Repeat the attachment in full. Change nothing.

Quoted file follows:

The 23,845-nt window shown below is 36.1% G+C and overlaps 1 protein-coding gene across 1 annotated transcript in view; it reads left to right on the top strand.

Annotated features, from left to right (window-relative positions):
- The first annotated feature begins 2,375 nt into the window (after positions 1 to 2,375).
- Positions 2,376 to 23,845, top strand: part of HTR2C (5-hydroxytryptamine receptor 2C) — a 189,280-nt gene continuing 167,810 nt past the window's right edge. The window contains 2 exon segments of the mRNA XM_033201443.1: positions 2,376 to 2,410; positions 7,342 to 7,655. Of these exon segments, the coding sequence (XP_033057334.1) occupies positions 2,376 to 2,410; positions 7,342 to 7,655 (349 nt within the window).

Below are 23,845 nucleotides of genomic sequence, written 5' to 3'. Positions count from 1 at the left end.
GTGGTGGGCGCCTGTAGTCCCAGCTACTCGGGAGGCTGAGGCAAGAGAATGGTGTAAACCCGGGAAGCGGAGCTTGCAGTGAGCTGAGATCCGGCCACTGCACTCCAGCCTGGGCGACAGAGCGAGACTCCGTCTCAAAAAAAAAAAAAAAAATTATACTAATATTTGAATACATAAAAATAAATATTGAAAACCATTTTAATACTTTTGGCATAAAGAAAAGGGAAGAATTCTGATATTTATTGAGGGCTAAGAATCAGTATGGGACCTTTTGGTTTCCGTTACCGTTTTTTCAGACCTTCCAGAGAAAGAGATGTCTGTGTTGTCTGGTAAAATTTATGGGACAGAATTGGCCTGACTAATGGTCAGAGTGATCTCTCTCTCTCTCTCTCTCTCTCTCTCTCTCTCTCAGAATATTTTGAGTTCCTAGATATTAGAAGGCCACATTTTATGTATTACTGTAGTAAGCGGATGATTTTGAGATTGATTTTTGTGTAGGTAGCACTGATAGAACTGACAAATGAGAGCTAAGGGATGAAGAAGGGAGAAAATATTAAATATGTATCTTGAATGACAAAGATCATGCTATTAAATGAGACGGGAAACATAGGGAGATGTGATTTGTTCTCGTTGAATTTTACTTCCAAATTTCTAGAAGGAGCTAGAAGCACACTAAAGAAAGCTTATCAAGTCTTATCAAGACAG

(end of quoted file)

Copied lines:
The 23,845-nt window shown below is 36.1% G+C and overlaps 1 protein-coding gene across 1 annotated transcript in view; it reads left to right on the top strand.

Annotated features, from left to right (window-relative positions):
- The first annotated feature begins 2,375 nt into the window (after positions 1 to 2,375).
- Positions 2,376 to 23,845, top strand: part of HTR2C (5-hydroxytryptamine receptor 2C) — a 189,280-nt gene continuing 167,810 nt past the window's right edge. The window contains 2 exon segments of the mRNA XM_033201443.1: positions 2,376 to 2,410; positions 7,342 to 7,655. Of these exon segments, the coding sequence (XP_033057334.1) occupies positions 2,376 to 2,410; positions 7,342 to 7,655 (349 nt within the window).

Below are 23,845 nucleotides of genomic sequence, written 5' to 3'. Positions count from 1 at the left end.
GTGGTGGGCGCCTGTAGTCCCAGCTACTCGGGAGGCTGAGGCAAGAGAATGGTGTAAACCCGGGAAGCGGAGCTTGCAGTGAGCTGAGATCCGGCCACTGCACTCCAGCCTGGGCGACAGAGCGAGACTCCGTCTCAAAAAAAAAAAAAAAAATTATACTAATATTTGAATACATAAAAATAAATATTGAAAACCATTTTAATACTTTTGGCATAAAGAAAAGGGAAGAATTCTGATATTTATTGAGGGCTAAGAATCAGTATGGGACCTTTTGGTTTCCGTTACCGTTTTTTCAGACCTTCCAGAGAAAGAGATGTCTGTGTTGTCTGGTAAAATTTATGGGACAGAATTGGCCTGACTAATGGTCAGAGTGATCTCTCTCTCTCTCTCTCTCTCTCTCTCTCTCTCTCAGAATATTTTGAGTTCCTAGATATTAGAAGGCCACATTTTATGTATTACTGTAGTAAGCGGATGATTTTGAGATTGATTTTTGTGTAGGTAGCACTGATAGAACTGACAAATGAGAGCTAAGGGATGAAGAAGGGAGAAAATATTAAATATGTATCTTGAATGACAAAGATCATGCTATTAAATGAGACGGGAAACATAGGGAGATGTGATTTGTTCTCGTTGAATTTTACTTCCAAATTTCTAGAAGGAGCTAGAAGCACACTAAAGAAAGCTTATCAAGTCTTATCAAGACAG